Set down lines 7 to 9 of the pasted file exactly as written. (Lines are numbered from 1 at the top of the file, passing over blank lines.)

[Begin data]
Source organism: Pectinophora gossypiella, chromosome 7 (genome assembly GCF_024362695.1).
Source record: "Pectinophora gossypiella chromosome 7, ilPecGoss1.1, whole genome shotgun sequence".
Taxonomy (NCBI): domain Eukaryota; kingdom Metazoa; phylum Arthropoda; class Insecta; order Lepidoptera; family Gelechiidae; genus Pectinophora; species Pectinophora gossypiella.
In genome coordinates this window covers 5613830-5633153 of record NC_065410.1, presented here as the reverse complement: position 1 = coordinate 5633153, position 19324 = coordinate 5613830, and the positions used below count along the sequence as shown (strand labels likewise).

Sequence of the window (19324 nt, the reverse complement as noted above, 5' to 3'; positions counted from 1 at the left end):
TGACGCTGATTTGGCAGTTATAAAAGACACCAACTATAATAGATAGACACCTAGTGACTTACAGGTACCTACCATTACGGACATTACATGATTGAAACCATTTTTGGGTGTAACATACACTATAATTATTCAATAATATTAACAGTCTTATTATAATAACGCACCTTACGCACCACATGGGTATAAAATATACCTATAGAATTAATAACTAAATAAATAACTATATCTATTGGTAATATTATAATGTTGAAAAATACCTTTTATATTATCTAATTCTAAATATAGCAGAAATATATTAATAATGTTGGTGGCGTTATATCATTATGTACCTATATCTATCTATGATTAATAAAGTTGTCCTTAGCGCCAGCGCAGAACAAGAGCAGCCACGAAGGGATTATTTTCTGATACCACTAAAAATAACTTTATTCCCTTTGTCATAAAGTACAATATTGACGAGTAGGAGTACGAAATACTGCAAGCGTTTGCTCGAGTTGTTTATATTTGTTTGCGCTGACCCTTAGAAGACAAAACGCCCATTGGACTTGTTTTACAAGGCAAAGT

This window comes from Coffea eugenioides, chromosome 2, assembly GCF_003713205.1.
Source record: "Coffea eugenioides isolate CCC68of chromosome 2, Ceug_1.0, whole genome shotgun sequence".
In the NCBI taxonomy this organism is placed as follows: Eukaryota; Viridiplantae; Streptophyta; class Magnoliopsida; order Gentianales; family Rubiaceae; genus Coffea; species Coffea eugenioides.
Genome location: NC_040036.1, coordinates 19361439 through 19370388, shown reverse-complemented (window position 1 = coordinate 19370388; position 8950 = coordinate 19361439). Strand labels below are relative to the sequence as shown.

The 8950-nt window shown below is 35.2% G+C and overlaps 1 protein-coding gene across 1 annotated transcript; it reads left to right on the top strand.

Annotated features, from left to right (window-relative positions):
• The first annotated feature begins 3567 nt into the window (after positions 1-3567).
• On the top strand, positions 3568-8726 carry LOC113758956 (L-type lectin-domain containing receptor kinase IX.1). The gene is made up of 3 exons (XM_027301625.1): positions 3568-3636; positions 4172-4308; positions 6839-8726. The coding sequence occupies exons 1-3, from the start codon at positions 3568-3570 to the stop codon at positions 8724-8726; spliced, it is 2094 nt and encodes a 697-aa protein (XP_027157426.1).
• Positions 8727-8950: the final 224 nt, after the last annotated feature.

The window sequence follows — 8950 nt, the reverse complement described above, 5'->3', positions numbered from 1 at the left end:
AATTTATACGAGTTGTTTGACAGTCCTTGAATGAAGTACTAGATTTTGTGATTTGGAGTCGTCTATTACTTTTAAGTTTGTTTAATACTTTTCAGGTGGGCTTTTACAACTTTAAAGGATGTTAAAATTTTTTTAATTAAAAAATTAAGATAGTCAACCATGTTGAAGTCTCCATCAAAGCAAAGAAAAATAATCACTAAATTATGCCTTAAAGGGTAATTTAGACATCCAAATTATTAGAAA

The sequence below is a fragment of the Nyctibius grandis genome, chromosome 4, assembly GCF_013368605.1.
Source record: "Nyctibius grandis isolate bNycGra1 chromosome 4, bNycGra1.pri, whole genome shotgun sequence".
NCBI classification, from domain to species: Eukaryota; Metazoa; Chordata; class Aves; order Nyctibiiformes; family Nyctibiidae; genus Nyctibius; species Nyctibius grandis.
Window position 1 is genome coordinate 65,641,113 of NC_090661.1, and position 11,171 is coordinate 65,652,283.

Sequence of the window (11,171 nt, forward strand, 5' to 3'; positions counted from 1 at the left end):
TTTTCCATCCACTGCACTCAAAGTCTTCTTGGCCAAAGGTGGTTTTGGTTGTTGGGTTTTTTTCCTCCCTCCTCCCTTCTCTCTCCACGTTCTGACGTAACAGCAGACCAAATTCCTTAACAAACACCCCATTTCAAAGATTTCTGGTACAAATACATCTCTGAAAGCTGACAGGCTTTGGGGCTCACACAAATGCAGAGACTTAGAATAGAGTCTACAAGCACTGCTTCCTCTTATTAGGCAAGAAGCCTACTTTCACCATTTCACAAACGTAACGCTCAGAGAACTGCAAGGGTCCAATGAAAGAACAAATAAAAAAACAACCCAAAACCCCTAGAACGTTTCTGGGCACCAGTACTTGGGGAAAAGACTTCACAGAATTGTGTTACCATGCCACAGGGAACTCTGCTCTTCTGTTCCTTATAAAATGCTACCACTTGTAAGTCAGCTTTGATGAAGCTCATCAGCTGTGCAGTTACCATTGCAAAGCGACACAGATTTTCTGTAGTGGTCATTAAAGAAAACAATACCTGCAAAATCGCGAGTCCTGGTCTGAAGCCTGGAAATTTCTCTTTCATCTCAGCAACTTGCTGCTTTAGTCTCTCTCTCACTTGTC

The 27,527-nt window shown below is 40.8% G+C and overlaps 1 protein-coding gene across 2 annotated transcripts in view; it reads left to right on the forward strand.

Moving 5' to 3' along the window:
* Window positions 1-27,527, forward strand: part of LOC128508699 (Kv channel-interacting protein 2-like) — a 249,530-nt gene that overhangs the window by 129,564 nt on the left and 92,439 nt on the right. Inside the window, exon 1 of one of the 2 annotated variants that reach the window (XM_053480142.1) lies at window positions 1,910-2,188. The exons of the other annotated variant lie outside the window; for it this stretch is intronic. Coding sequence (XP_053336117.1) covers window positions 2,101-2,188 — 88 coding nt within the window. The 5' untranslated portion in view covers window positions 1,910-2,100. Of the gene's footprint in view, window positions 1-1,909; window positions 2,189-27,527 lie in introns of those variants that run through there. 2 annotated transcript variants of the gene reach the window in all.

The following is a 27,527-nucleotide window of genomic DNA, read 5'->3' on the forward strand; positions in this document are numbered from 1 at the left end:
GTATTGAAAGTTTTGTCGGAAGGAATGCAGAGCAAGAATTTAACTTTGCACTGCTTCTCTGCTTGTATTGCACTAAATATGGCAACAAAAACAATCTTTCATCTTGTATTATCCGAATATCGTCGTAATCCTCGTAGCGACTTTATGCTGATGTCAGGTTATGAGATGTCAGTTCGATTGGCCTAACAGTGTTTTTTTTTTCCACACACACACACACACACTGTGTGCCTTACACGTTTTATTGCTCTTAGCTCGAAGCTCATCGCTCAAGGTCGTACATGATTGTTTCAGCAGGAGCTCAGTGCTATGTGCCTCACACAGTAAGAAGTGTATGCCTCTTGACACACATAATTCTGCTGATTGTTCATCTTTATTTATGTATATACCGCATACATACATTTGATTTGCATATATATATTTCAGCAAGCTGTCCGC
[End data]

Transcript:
This window comes from Coffea eugenioides, chromosome 2, assembly GCF_003713205.1.
Source record: "Coffea eugenioides isolate CCC68of chromosome 2, Ceug_1.0, whole genome shotgun sequence".
In the NCBI taxonomy this organism is placed as follows: Eukaryota; Viridiplantae; Streptophyta; class Magnoliopsida; order Gentianales; family Rubiaceae; genus Coffea; species Coffea eugenioides.